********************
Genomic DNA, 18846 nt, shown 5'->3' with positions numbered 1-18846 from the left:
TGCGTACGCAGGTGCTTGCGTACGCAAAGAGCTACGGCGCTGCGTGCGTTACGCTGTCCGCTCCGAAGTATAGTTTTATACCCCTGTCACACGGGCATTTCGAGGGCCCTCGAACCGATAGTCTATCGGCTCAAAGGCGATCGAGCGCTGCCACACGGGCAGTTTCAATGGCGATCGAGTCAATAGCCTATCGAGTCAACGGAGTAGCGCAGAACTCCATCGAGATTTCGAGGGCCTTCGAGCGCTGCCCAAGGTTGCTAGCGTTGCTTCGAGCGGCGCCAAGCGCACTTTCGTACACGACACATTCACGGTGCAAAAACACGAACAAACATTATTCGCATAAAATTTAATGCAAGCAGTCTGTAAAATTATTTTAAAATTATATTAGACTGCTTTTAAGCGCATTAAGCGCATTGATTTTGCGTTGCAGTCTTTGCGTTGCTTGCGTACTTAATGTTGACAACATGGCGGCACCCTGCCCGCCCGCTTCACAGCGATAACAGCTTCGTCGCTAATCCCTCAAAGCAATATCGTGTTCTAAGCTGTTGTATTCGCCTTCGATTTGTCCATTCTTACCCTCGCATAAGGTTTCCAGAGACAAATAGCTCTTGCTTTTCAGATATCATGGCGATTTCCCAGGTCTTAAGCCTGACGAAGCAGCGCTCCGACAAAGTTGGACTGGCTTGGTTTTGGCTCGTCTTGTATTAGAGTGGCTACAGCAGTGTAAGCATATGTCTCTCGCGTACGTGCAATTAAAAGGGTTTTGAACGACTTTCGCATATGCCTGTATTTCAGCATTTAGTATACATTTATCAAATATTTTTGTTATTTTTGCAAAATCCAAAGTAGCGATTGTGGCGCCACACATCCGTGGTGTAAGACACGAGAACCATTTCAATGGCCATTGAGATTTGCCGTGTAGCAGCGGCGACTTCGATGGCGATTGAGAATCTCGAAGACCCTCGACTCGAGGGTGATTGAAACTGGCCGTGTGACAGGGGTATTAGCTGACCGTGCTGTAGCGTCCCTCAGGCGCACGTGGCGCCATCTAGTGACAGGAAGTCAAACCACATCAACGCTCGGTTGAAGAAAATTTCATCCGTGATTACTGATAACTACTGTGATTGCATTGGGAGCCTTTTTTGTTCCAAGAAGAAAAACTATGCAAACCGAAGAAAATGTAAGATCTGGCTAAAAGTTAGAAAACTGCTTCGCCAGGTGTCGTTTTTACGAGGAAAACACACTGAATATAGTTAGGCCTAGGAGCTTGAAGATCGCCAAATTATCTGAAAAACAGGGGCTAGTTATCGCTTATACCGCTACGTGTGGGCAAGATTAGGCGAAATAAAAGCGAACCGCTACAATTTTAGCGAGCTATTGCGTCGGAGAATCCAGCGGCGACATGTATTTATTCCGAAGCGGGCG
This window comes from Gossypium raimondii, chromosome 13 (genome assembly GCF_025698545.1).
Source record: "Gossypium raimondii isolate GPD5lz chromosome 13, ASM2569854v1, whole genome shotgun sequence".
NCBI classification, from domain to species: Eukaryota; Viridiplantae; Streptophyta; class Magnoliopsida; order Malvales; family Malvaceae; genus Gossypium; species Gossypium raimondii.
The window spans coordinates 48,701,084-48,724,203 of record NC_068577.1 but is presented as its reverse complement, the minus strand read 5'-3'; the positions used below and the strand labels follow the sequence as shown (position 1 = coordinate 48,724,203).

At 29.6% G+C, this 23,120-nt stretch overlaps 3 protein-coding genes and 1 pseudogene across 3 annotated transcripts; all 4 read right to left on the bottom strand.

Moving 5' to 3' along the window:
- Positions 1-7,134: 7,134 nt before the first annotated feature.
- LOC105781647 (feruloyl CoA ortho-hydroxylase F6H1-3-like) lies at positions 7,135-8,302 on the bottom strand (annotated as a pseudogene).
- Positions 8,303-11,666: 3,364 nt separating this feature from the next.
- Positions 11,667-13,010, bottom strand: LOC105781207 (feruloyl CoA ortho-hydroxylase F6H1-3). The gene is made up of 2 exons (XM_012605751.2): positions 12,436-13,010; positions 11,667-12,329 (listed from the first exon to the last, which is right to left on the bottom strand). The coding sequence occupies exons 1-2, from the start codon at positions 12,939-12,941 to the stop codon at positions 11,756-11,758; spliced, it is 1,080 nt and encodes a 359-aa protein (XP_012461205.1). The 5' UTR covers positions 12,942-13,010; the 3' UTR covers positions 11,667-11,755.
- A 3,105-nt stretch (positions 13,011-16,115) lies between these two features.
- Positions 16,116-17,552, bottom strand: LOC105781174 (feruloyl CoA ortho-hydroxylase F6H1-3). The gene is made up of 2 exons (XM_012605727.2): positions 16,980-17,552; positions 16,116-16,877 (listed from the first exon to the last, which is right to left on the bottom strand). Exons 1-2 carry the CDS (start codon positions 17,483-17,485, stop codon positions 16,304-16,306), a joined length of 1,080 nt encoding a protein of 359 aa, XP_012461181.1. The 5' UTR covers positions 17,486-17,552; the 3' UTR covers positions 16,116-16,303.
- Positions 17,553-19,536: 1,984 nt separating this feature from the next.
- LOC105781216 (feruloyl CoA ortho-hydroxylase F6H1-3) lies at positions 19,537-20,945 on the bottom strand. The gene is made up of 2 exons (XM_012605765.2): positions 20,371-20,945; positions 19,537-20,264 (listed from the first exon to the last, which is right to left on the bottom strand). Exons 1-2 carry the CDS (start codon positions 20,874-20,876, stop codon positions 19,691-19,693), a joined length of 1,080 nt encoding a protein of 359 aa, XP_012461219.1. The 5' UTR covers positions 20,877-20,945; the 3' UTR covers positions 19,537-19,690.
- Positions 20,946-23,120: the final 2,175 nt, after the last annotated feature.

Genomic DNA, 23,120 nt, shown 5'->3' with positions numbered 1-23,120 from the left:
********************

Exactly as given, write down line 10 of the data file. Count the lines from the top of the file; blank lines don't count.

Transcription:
- LOC105781647 (feruloyl CoA ortho-hydroxylase F6H1-3-like) lies at positions 7,135-8,302 on the bottom strand (annotated as a pseudogene).